For this reason the authors wrote that, “Bouldering may be especially interesting as a therapeutic tool since many people with depression have poor physical health, low levels of fitness and physical self-worth, and less motivation for heavy physical effort.” The authors noted that bouldering allows for a different level of challenge for any skill level. So people of different fitness levels can therefore easily boulder together in the same group without being underchallenged or overstrained.

In addition, the authors hypothesise that bouldering enhances feelings of self-efficacy as the mastering of bouldering problems can be seen and felt directly and within a short amount of time.

Bouldering Session. Photo
Bouldering: Not just for fun! Photo

Get Social

Physical activity seems to be important in treating depression, but the authors note that, “It seems to be more effective if it is conducted in groups (higher endorphin release) and if it is done regularly.”

Bouldering’s popularity is due in large part to its high degree of social interaction. This sociability is especially encouraged in bouldering therapy as participants are trained to support each other, to work together on bouldering problems, and to provide feedback and even applause.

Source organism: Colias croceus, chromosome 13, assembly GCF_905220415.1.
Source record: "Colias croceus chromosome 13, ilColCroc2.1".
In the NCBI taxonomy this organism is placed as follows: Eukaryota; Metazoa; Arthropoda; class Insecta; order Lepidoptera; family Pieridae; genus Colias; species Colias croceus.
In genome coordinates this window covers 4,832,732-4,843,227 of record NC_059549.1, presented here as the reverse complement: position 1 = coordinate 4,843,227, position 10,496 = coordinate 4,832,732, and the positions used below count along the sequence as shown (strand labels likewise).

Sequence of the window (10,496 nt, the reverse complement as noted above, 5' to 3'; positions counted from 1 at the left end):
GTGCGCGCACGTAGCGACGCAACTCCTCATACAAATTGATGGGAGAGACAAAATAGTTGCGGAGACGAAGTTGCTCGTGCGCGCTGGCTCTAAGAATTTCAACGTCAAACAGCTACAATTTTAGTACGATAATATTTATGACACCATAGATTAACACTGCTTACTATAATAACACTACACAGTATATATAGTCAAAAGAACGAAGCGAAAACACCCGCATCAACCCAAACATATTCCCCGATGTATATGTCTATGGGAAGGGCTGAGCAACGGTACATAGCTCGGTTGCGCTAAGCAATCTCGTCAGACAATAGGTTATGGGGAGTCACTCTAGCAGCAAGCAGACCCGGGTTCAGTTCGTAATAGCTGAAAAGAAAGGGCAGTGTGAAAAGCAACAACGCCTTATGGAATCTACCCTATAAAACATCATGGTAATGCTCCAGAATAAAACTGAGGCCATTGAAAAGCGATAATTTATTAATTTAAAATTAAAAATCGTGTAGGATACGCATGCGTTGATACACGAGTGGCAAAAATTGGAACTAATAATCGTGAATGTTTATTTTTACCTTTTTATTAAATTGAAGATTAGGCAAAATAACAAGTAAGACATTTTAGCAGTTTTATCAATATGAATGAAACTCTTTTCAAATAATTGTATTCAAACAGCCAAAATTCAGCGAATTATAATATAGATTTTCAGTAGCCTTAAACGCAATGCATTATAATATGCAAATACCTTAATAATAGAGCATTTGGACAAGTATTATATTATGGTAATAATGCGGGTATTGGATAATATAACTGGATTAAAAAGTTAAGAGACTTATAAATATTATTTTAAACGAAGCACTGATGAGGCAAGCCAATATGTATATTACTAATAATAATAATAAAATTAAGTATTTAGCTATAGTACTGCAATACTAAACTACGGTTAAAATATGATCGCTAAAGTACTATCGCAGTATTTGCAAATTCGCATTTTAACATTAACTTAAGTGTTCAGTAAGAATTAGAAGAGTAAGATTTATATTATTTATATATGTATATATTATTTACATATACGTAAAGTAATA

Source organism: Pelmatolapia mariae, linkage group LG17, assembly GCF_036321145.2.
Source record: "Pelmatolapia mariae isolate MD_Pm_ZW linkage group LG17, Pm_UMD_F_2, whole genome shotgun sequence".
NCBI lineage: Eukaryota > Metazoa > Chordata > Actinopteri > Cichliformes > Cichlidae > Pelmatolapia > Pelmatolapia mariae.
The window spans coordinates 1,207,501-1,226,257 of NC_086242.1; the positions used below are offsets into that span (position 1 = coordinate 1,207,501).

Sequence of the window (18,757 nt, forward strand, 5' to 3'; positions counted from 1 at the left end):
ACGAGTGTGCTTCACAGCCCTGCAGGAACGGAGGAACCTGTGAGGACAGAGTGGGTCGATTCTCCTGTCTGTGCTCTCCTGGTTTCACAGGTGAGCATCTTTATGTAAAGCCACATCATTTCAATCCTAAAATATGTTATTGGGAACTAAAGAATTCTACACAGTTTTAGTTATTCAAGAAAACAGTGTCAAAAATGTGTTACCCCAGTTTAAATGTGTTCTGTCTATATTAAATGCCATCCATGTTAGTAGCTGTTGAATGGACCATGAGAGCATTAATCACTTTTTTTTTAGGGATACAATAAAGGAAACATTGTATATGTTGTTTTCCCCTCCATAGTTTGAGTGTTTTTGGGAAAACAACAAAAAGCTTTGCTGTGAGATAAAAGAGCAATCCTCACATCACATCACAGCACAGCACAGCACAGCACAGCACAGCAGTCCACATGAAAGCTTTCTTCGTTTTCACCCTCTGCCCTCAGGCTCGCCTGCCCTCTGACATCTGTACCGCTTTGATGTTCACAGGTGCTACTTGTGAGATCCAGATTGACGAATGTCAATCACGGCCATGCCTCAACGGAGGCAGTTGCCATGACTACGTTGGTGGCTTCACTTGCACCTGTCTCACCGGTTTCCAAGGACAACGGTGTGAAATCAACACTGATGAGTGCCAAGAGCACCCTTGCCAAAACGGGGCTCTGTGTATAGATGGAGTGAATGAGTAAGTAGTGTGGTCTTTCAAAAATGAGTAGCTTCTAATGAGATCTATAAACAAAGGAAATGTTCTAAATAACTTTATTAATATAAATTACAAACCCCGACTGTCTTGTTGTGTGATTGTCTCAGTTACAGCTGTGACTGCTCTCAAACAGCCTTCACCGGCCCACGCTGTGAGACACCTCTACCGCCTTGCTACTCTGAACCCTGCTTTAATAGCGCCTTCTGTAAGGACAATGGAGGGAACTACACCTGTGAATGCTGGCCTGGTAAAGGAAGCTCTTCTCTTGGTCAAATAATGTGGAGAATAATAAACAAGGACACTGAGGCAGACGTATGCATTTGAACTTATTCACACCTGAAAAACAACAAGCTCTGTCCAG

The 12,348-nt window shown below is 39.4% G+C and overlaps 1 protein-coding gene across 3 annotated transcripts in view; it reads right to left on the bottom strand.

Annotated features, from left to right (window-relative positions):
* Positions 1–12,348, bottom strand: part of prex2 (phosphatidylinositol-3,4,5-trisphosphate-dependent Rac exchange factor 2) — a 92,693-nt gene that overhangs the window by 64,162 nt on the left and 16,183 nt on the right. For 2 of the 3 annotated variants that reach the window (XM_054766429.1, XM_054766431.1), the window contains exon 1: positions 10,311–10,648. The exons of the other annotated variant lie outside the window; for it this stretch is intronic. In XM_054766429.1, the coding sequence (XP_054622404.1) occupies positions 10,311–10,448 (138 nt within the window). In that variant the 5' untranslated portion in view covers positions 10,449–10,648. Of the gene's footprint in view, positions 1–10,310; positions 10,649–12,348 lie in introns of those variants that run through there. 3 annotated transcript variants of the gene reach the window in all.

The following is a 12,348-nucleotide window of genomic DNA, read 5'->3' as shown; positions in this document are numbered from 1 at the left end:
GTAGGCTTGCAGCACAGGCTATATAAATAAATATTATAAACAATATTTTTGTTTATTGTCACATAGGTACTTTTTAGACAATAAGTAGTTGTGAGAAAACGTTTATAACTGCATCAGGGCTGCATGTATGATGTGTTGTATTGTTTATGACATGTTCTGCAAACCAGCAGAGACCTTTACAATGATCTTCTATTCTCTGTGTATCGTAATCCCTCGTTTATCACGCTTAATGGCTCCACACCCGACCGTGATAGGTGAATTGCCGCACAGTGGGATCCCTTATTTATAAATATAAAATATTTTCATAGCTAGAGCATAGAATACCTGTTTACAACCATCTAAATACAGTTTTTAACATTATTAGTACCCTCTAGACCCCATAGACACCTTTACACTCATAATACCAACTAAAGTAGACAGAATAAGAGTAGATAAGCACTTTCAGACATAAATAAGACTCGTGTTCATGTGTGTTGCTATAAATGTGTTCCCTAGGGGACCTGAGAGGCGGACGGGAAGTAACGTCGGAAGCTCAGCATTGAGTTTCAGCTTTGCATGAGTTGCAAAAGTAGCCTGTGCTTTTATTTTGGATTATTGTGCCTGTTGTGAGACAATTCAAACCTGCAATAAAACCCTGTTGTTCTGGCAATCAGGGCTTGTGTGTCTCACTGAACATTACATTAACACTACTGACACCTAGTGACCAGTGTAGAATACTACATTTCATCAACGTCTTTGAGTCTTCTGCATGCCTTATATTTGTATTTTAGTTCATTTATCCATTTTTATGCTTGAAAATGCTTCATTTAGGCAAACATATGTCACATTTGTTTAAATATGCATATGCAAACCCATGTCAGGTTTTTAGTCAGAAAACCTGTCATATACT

“Social interaction might therefore be a strong therapeutic component of the bouldering therapy,” the authors wrote. This idea was supported in the study by the data, which showed a significant increase in coping strategies and a trend toward diminished interpersonal sensitivity.

Another hypothesis put forth focused on the mindfulness that is necessary while bouldering and that was stimulated by the meditation exercises the participants practiced. The authors note that one of the main symptoms of depression is rumination, an issue where mindfulness and concentration training has shown to be an efficient therapeutic approach.

In contrast to other sports (e.g. running or cycling), bouldering challenges not only the physical but also the cognitive and emotional resources of the individual. Climbing or bouldering combines many of these aspects because rock climbing requires high concentration, can be varied according to the fitness level of the person, needs a high level of coordination, can easily be carried out in groups, and activates intense emotions (such as fear, pride, lust, anger, and more).

As bouldering gyms become more popular and are opened in new markets, it seems a logical development to use the positive aspects of bouldering as a therapy for depression and other mental illnesses. While some psychiatric hospitals in Germany already use rock climbing as a therapeutic approach, to date, there have been only case reports or small observational studies on the effects of bouldering or climbing in the psychotherapeutic field. These studies on therapeutic climbing suggest that there might be positive effects on anxiety, ADHS, depression, cognition, self-esteem, as well as in the social domain.

Even though the results from this study were positive the authors caution that the “hypothesis should be tested in future studies.”